[KG]: Were there any specific influences when scoring the series? It has a nice electro-pop feel about it, which of course became a staple part of the eighties pop scene, but this was fairly early days right?
[PB]: As I mentioned earlier, I wrote all the music on a synth/sequencer system by a company called Oberheim. I bought one of the first of these systems (along with my co-writer Steve Kipner) and the first thing we wrote on it was ‘Heart Attack’, a number 2 US hit for Olivia Newton-John. Another early-adopter of this system was John Farrar, Olivia’s producer. We simply recorded the data from our system on a cassette and imported it into his system, and that fundamentally became the record, along with guitar and sax overdubs. I believe it was one of the first hit records to be recorded in this way. The second thing I wrote was ‘Star Fleet’! The system itself in a way had an influence on the way I wrote the music. The ability to ‘loop’ and ‘copy’ sections of music (an everyday event in modern computer – based music) was a revelation and an enormous time-saver.
I did feel that I couldn’t afford to be too ‘clever’ with the music. This was after all a kids’ TV show, and the brief was to underscore the action, so elaborate time-signatures and ‘Steely Dan’ – type chord progressions (which I love) were not what was required. There were a few ‘motifs’ that I felt really needed to be there – like when the Alien ship appears – Da-Daaaaa - a major to minor movement that immediately says ‘this is bad’ or a sweetened (major seventh) version of the Star Fleet intro theme that says ‘all is well’. Obvious stuff, but what I thought was necessary.
[KG]: As for the song itself, it’s quite a remarkable piece - effortlessly catchy. Was there ever a longer version recorded, with extra lyrics perhaps, other than the one which closed every episode?
[PB]: Well, thank you for that – writing has always been a huge effort for me, a classic case of ‘never being good enough’, but this song really wrote itself. It was sung by a good friend of mine, Andy Brown, who played bass guitar in The Bliss Band, and my brother Martin played electric guitar. I did the background vocals myself and played all the other parts.
There is only this version (by me at least) – the requirement was for (I think) 90 seconds, so that was all that was needed.
[KG]: I trust you’re familiar with the Star Fleet Project, headed by Brian May. A lot of people recall his version of the theme song, which was inspired by his son and their admiration for the series. I saw an interview in which he praised your main theme. Was that something of a surprise for you?
[PB]: Yes it came as a complete, and very pleasant surprise. To have someone of Brian’s stature and talent endorse the series and my music in this way was hugely gratifying. He did send me a signed copy of his version with a personal message that I treasure.
[KG]: What did you gain from the overall experience? From a solo standpoint it must be quite satisfying to see it play out so successfully.
[PB]: I really hadn’t thought about Star Fleet for years! It was 25 years ago, and an awful lot has happened since then, both musically and personally. At the time I hoped it would lead to more TV and possibly movie work, but sadly that didn’t happen, although many other wonderful and varied musical experiences have transpired. I’m very happy that this DVD has finally seen the light of day though, as the only copies I have of the show are on the old Sony Betamax format that I don’t even have a player for any more.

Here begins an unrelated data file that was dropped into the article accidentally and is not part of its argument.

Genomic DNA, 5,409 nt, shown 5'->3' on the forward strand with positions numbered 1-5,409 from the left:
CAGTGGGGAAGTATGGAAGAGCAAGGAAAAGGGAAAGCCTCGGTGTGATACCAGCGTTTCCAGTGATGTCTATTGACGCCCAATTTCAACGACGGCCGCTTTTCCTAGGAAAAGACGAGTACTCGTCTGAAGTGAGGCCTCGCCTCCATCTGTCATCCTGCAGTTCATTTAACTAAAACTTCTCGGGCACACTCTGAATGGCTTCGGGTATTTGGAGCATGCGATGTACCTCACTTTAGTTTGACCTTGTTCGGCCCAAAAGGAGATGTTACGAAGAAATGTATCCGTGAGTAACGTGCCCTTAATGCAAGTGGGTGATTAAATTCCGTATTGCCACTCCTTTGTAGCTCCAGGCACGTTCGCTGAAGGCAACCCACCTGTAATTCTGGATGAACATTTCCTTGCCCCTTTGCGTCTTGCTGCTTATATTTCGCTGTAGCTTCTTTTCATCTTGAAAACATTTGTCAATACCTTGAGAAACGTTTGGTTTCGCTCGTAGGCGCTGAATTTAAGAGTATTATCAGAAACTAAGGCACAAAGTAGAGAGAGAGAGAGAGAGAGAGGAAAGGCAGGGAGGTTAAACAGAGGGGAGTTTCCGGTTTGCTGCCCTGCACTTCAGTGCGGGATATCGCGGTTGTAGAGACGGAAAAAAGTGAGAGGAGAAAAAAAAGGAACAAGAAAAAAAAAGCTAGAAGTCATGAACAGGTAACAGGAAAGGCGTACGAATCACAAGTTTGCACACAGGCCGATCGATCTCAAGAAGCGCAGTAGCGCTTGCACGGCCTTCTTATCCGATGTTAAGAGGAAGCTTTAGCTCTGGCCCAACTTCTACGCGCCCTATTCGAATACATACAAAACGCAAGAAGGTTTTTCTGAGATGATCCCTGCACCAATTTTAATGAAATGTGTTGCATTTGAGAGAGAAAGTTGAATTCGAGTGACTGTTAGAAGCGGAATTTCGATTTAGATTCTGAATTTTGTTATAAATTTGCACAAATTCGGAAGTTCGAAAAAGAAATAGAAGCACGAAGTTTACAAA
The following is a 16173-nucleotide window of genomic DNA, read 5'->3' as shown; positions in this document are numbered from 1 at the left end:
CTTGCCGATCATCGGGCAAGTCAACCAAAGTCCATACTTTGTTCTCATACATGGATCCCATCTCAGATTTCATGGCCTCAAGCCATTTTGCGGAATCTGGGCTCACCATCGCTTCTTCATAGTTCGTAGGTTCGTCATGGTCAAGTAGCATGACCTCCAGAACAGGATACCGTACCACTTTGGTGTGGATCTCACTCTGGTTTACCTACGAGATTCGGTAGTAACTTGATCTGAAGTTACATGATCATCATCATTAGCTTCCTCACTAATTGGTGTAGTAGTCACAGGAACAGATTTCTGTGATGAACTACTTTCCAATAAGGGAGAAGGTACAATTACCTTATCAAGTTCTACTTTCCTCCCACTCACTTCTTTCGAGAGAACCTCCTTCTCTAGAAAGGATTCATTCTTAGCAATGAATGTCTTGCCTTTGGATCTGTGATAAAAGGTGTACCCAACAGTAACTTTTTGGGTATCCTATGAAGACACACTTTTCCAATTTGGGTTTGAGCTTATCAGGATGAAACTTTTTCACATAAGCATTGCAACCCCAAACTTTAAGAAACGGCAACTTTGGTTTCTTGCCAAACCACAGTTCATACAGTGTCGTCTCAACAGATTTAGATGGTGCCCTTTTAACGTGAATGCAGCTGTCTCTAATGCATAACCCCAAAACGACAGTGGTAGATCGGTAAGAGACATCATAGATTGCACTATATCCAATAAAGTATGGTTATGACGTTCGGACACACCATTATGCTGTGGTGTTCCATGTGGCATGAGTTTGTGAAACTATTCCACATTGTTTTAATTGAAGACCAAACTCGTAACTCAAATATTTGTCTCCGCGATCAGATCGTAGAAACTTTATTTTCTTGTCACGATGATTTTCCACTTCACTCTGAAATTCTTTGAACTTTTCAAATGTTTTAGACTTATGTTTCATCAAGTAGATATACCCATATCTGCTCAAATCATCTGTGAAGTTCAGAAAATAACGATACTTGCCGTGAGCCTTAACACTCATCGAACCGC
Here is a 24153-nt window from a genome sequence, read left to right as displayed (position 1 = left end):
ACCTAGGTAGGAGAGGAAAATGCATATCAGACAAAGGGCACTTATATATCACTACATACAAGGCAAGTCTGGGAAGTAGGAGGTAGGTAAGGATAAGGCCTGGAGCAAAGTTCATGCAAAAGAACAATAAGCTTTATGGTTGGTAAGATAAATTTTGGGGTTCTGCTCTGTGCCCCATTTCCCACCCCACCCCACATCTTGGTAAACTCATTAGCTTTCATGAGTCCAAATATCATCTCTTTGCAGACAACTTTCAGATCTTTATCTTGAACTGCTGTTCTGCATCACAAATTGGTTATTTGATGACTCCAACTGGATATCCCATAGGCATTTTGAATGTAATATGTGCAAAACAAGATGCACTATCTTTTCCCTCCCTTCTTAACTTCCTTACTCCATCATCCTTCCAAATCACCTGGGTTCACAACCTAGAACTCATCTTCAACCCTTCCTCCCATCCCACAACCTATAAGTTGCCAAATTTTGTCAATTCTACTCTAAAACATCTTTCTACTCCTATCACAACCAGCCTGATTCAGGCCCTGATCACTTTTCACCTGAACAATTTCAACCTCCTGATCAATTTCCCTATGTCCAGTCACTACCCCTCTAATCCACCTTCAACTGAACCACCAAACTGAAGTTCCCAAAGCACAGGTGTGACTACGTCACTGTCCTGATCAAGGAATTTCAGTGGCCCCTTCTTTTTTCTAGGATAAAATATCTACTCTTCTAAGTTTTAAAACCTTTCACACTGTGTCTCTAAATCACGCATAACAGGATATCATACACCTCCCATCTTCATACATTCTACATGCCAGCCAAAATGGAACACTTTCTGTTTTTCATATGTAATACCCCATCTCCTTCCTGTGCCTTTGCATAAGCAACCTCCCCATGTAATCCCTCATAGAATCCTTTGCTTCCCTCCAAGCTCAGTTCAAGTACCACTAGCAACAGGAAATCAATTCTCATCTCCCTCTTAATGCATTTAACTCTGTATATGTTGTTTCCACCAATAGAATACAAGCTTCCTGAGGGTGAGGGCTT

Who knows where this might lead...!
[KG]: Is the desire there to do more film and television? You’ll have to pardon my ignorance if it’s not the case, but I don’t think you did much else after Star Fleet.
[PB]: No that’s true – I was a little surprised that Star Fleet didn’t prove to be a springboard to more work in that area, but I’ve managed to stay busy despite that. I was fortunate enough to write some pieces for award-winning writer Dario Marianelli (Atonement) a while back for a TV play he was scoring, but I’m not sure that has seen the light of day yet…It took Star Fleet 25 years so I won’t give up!
[KG]: Generally how are things these days? You’ve been playing with The Moody Blues since 1991 I believe and have worked on other solo projects. Touring, then, takes up a considerable amount of time, but do you have any other future plans?
[PB]: Working with The Moody Blues typically takes up around 4 – 5 months of my year. They tend to do three tours a year in the USA, and then there are quite often odd shows scattered throughout the year, like the opening of the Hard Rock Park in South Carolina we just did, where we (along with The Eagles) opened the attraction. I have a new venture BlissMediaWorks that makes movies for websites. I just stared it last year and that keeps me busy when I’m home.
[KG]: You've obviously moved on since Star Fleet, but might your recordings ever see the light of day on CD?
[PB]: Interesting and perhaps timely question – I am in the process of sorting out my publishing, and part of that includes transferring my whole catalogue into CD/MP3 format, as much of it is still on tape. When I get round to doing that I will see how much of the Star Fleet incidental music I have and perhaps there is an album there…
I’d like to extend my thanks to Paul Bliss for taking the time out of his busy schedule to make this happen. Like myself I’m sure there are many fans of Star Fleet who can’t wait for the upcoming DVD release and get swept up in the series all over again.
The images shown in this piece have been used with kind permission by The Star Fleet/X-Bomber Home Page: a great little site by the fans, for the fans, which covers just about every production detail of the series and features video and music clips of Paul’s work.
Original Opening Sequence:
Closing Credits (Star Fleet Main Theme):